Di Yunge By Zaritt, Saul Noam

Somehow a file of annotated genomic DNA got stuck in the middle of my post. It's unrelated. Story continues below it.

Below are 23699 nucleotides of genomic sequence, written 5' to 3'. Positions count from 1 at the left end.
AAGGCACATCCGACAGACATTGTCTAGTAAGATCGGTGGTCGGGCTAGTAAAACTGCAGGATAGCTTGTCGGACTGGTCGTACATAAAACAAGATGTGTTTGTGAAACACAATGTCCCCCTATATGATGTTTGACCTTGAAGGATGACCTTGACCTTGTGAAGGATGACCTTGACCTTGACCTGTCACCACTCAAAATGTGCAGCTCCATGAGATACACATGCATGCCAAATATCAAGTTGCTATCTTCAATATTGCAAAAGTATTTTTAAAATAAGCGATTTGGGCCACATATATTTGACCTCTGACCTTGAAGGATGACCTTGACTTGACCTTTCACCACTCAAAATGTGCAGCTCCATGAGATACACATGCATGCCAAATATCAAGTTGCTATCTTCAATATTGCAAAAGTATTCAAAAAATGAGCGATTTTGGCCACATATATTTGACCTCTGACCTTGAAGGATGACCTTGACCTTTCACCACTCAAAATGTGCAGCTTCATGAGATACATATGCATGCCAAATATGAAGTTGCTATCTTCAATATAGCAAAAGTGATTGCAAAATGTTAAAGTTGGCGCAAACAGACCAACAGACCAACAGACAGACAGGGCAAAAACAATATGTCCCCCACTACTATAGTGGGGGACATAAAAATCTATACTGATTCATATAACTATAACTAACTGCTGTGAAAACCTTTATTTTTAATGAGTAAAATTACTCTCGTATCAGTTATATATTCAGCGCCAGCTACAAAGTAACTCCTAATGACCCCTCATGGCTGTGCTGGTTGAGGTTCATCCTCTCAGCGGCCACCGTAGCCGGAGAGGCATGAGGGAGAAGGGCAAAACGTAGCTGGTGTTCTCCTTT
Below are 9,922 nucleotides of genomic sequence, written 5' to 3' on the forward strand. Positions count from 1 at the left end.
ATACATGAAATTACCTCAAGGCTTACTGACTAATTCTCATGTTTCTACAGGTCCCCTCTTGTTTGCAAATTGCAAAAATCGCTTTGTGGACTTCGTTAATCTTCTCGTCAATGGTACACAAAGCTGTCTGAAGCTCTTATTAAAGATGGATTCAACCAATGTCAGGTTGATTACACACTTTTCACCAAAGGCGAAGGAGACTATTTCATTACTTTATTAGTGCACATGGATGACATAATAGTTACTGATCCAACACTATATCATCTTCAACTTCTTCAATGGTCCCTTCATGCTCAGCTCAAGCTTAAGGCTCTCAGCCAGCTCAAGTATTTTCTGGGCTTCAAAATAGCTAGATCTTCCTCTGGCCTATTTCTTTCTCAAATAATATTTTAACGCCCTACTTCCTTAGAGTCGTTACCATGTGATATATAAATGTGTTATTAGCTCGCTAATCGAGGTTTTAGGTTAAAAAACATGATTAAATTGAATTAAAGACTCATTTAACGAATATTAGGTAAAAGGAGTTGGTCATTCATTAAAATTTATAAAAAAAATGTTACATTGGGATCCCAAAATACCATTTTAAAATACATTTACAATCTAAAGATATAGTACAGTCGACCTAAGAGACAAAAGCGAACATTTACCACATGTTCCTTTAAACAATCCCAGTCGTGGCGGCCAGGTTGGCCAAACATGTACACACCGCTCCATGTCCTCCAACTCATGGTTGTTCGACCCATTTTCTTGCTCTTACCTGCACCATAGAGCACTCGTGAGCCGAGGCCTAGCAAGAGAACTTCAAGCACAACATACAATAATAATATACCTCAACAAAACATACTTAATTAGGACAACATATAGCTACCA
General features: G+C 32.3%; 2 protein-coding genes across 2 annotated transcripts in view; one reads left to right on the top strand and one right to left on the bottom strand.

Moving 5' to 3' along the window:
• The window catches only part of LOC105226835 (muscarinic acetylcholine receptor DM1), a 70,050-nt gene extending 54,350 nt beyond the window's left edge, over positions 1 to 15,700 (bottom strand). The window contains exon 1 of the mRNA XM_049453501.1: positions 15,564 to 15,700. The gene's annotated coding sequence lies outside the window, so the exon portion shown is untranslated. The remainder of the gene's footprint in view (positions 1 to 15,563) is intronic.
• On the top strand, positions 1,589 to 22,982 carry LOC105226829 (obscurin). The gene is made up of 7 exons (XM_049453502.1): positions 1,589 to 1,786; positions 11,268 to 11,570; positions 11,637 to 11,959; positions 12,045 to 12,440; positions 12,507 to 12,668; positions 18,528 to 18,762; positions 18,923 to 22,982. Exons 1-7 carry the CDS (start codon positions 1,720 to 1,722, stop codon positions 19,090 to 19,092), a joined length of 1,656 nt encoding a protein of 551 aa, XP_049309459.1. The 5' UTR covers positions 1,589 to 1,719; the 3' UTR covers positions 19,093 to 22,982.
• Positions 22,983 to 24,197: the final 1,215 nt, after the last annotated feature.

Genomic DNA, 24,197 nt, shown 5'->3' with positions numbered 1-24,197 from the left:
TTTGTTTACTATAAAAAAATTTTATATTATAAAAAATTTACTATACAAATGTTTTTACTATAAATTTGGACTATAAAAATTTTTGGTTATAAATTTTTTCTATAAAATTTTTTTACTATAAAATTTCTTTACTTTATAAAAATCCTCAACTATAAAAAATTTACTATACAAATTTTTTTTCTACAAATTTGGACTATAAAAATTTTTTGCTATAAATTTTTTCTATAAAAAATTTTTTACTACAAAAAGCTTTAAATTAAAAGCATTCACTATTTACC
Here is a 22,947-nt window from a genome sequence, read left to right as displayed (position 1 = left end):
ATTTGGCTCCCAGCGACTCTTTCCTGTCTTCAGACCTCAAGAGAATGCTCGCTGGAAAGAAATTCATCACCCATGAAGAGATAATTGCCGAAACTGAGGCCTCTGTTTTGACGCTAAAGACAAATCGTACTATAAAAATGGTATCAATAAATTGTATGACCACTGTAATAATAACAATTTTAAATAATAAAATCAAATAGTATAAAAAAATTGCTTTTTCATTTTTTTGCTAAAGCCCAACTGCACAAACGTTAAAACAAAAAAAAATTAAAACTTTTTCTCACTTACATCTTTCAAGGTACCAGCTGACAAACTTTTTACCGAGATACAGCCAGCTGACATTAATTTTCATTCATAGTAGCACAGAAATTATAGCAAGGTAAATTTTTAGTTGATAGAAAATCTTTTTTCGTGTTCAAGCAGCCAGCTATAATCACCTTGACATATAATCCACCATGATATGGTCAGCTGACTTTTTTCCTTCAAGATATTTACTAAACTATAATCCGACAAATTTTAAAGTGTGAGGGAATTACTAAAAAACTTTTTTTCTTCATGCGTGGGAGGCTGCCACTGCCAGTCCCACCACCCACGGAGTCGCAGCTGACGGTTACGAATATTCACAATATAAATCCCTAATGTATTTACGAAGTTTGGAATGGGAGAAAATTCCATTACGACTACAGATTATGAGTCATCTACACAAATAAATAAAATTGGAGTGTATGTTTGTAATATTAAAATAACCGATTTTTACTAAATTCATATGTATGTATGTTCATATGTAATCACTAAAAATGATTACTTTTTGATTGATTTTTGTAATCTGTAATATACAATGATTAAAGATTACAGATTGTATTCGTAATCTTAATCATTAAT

Di yunge is a group of American Symbolist Yiddish writers and critics that achieved prominence during the first two decades of the twentieth century and remained active through the mid-century. The name of the group is Yiddish for ‘the young ones’, referencing not only the youth of its founding members but also the sense of newness and dramatic change that they intended to bring to Yiddish literature of the period. The group was made up largely of Eastern European immigrants to the United States who had experienced the failed Russian Revolution of 1905 and the pogroms that followed in its wake. These young writers arrived in America disillusioned with socialist and nationalist politics and instead sought out new forms of cultural expression that focused on artistic achievement in Yiddish rather than any political purpose. Taking European and Russian forms of Symbolism as models, Di yunge is the first movement in Yiddish literature to emphasize the importance of the aesthetic, focusing on the poetic potential of the everyday and on the inner life of the individual writer. Di yunge was comprised of several of the most important Yiddish writers of the twentieth century, including the poets Mani Leib, H. Leivick, Zishe Landau, I.J. Schwartz, Yoysef Rolnik, and Moyshe-Leyb Halpern and the prose writers David Ignatoff, Joseph Opatoshu, Isaac Raboy, and Lamed Shapiro. Members of Di yunge were among the first to infuse Yiddish literature with the forms and themes of international modernism.